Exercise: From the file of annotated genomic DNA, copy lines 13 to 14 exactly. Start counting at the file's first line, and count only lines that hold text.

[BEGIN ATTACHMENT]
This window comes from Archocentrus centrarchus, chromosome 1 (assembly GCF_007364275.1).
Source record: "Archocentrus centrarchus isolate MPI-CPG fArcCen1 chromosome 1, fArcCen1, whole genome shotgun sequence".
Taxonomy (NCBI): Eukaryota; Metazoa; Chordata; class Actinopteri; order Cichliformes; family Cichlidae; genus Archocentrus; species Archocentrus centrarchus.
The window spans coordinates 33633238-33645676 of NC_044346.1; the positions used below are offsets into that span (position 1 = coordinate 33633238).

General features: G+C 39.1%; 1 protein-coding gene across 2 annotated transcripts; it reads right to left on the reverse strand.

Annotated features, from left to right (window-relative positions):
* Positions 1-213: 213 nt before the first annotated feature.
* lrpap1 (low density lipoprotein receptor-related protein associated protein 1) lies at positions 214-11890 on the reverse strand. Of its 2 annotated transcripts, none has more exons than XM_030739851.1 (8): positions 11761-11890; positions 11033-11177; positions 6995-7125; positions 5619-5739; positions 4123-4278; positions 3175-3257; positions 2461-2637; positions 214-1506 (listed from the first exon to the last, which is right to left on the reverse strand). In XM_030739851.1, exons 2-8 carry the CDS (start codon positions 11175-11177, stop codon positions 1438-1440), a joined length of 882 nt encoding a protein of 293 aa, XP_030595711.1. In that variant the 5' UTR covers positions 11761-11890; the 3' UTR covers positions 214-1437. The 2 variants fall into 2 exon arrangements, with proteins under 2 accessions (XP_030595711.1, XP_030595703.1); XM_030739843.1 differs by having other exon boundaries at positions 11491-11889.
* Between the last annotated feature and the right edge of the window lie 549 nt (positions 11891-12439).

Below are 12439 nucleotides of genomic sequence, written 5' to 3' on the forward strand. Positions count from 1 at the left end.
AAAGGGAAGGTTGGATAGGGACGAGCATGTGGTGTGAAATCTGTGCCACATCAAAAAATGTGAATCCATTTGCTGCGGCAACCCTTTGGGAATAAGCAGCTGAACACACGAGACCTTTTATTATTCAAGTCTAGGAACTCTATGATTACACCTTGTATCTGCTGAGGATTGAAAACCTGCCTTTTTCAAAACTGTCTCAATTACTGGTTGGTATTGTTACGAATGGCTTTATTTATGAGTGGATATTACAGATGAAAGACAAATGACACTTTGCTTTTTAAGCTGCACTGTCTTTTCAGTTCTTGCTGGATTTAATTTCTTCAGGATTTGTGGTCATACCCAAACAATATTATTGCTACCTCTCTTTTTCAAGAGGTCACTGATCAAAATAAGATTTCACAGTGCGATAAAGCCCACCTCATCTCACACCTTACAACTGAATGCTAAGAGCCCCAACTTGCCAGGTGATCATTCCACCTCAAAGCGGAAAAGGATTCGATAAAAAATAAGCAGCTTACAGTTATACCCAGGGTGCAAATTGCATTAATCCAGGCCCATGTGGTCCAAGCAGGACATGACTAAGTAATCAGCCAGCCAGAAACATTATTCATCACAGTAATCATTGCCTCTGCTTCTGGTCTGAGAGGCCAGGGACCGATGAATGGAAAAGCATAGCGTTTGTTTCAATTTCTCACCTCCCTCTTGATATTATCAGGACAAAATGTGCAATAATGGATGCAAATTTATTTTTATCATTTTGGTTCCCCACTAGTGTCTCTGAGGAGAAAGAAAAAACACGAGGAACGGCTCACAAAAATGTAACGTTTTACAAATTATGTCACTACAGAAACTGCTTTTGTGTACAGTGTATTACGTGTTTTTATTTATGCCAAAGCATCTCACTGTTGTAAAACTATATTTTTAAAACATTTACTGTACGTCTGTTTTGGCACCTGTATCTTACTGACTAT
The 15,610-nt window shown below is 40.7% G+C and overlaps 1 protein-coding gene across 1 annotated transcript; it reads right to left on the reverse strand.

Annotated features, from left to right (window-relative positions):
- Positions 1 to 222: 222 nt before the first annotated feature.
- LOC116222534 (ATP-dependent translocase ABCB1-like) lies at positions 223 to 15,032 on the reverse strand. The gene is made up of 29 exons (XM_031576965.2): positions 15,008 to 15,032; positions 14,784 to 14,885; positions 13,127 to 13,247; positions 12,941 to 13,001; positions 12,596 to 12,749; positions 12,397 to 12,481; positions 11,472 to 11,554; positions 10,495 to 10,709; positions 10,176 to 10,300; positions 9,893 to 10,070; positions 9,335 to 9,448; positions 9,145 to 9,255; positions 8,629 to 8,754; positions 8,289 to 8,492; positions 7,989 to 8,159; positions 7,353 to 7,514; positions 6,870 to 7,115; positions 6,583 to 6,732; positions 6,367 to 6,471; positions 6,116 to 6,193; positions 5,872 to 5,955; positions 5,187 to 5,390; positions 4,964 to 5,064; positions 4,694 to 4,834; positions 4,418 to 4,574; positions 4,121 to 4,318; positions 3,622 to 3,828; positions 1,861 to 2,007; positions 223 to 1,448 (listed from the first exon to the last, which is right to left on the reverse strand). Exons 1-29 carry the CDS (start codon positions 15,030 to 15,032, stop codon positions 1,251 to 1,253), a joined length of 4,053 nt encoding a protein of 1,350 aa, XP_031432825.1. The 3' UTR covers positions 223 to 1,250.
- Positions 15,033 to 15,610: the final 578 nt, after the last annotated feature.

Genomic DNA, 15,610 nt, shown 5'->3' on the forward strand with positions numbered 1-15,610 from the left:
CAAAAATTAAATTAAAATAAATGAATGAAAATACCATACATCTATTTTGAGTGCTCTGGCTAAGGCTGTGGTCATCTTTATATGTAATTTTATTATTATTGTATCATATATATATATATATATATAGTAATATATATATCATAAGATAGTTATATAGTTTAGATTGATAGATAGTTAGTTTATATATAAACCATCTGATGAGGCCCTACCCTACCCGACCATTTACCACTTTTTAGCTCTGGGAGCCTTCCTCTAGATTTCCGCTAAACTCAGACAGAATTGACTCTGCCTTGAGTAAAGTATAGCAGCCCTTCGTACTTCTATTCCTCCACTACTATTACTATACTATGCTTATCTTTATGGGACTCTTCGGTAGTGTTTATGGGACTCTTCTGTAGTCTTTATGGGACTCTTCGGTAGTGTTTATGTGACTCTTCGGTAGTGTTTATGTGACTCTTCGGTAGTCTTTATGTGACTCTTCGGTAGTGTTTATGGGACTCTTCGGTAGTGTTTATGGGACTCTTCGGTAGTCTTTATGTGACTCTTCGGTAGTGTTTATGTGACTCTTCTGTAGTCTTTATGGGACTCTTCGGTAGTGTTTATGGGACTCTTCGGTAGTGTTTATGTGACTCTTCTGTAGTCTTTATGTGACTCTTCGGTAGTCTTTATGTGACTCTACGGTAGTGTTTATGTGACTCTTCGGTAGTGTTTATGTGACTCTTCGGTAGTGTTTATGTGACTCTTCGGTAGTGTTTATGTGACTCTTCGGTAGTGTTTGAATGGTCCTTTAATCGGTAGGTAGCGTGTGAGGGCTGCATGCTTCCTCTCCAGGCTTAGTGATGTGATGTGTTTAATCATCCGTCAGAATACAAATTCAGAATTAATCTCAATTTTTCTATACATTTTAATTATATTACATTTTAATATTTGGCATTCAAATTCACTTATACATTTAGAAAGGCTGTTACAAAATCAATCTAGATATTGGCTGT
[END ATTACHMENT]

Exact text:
Annotated features, from left to right (window-relative positions):
- Positions 1 to 222: 222 nt before the first annotated feature.